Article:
In some ways Abarat is another portal fantasy in the classic mode: the heroine, Candy Quackenbush, escapes from her mundane existence in Minnesota and finds her way to the fantastical archipelago of the Abarat. But the archipelago is a multiverse in itself: each island is named for one of the hours of the day (as well as more beguiling names such as “Orlando’s Cap”, “Soma Plume”, “The Isle of the Black Egg”) and each one has its own distinctive rules, peoples, creatures and myths. The islands are loosely divided by their allegiance to Day and Night but the plot and characters give way before a glorious, almost fractal level of novelty and detail as the archipelago unfolds itself to us.
There are fantasy settings which are intricately rendered alternate realities in which everything flows from first principles in an orderly fashion, and there are fantasy settings which delight in inconsistency and wild flights of invention, where the author clearly feels no compulsion to explain the setting more than is absolutely necessary. Abarat is very much in the latter category, and a hell of a lot of fun for it.
The Dark Tower series by Stephen King
Oh, The Dark Tower. Stephen King’s fantasy series deals with a legendary gunslinger who rattles through dozens of worlds, including our own, on an endless quest to reach the Dark Tower, and possibly thereby prevent the collapse of all reality. These books are all the more dear to me for being so very sprawling, flawed, nightmarish and bizarre. Should a fantasy series have an evil haunted sentient train? Should it have gun magic? A big talking bear? An apocalyptic-Western-Arthurian-science-fantasy setting? Numerology? Bird-headed people? Should the author himself appear in a cameo along with characters from many of his other books? If your answers to most of the above aren’t “obviously! of course!” then I don’t know what to say to you. Are they good books? I have no idea. The Dark Tower fascinates me. Like Abarat, it’s an epic fantasy rendered with the specialist tools of a horror writer, which might be why it largely falls into the ‘never explain, never apologise’ category of worldbuilding above. The sheer ambitious strangeness is undeniable.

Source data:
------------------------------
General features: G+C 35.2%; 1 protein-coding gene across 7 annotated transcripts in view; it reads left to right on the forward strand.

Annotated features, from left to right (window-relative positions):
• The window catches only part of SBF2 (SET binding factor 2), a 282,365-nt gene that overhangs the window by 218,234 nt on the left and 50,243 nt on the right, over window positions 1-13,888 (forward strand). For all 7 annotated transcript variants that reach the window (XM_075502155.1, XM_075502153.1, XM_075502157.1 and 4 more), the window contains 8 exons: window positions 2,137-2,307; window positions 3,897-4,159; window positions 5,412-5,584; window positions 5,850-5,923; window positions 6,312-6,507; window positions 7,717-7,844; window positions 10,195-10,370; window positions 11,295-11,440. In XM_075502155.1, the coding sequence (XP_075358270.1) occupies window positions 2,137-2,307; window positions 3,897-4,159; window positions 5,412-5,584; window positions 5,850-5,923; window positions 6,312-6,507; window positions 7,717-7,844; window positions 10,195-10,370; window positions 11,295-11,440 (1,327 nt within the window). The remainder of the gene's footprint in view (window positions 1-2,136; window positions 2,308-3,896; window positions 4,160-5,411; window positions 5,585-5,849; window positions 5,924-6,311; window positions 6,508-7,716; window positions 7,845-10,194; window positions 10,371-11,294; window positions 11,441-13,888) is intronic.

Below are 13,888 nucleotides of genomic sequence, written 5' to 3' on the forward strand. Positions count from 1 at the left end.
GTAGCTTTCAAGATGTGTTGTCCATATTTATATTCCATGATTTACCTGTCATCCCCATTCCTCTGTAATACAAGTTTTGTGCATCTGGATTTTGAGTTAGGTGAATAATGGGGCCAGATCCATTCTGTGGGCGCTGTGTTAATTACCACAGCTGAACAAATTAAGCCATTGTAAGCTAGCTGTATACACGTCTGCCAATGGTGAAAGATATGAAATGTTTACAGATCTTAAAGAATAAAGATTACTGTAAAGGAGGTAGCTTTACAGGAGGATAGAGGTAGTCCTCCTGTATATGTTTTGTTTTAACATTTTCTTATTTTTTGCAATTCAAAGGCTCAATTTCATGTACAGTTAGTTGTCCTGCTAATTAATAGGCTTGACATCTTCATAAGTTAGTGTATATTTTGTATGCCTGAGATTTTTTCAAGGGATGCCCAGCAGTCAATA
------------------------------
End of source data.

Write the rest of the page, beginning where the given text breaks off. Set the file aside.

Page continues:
The Ten Thousand Doors of January by Alix E Harrow
The Ten Thousand Doors of January is generous in doling out all the pleasures of portal fantasy—a gorgeously rendered travelogue through a whole panoply of countries both real and imagined, full of extraordinary landscapes and artefacts, given life by Harrow’s crisp, evocative prose—but it also engages directly with the uneasy aspects of portal fantasy, interrogating the colonial implications of people from the “real world” going to sort out the problems of other places.
In this and other ways this is a novel about the latent horror of the fantasy multiverse setting. If there are ways to other worlds, those ways can be blocked and broken. The heart of the novel is the trauma of separation and isolation, which shapes every character in very different ways as they struggle to find their way back to one another, both literally and emotionally.
A.K. LARKWOOD studied English at St John’s College, Cambridge, and now lives in Oxford with her wife and a cat. The Unspoken Name is her debut novel.